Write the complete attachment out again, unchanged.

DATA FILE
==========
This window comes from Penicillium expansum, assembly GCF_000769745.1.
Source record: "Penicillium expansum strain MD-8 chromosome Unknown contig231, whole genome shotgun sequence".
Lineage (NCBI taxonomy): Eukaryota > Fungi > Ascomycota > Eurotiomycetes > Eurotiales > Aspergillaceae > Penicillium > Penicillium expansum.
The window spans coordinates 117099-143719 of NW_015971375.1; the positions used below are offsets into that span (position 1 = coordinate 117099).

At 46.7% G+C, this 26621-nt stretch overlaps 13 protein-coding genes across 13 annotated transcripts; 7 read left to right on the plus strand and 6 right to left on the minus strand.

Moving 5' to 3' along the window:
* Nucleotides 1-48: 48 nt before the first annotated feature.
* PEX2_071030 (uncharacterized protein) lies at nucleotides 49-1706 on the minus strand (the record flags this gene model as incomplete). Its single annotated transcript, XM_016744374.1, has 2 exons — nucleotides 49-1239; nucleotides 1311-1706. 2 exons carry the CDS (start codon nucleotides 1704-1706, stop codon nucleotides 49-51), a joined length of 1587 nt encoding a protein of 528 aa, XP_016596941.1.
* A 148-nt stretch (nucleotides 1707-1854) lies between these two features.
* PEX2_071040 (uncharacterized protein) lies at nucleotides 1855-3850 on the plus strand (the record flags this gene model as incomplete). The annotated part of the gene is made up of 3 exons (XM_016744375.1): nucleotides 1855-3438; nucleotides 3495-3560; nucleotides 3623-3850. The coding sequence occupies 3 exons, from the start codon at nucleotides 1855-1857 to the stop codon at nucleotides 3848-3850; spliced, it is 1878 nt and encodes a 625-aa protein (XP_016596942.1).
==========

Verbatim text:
This window comes from Penicillium expansum, assembly GCF_000769745.1.
Source record: "Penicillium expansum strain MD-8 chromosome Unknown contig231, whole genome shotgun sequence".
Lineage (NCBI taxonomy): Eukaryota > Fungi > Ascomycota > Eurotiomycetes > Eurotiales > Aspergillaceae > Penicillium > Penicillium expansum.
The window spans coordinates 117099-143719 of NW_015971375.1; the positions used below are offsets into that span (position 1 = coordinate 117099).

At 46.7% G+C, this 26621-nt stretch overlaps 13 protein-coding genes across 13 annotated transcripts; 7 read left to right on the plus strand and 6 right to left on the minus strand.

Moving 5' to 3' along the window:
* Nucleotides 1-48: 48 nt before the first annotated feature.
* PEX2_071030 (uncharacterized protein) lies at nucleotides 49-1706 on the minus strand (the record flags this gene model as incomplete). Its single annotated transcript, XM_016744374.1, has 2 exons — nucleotides 49-1239; nucleotides 1311-1706. 2 exons carry the CDS (start codon nucleotides 1704-1706, stop codon nucleotides 49-51), a joined length of 1587 nt encoding a protein of 528 aa, XP_016596941.1.
* A 148-nt stretch (nucleotides 1707-1854) lies between these two features.
* PEX2_071040 (uncharacterized protein) lies at nucleotides 1855-3850 on the plus strand (the record flags this gene model as incomplete). The annotated part of the gene is made up of 3 exons (XM_016744375.1): nucleotides 1855-3438; nucleotides 3495-3560; nucleotides 3623-3850. The coding sequence occupies 3 exons, from the start codon at nucleotides 1855-1857 to the stop codon at nucleotides 3848-3850; spliced, it is 1878 nt and encodes a 625-aa protein (XP_016596942.1).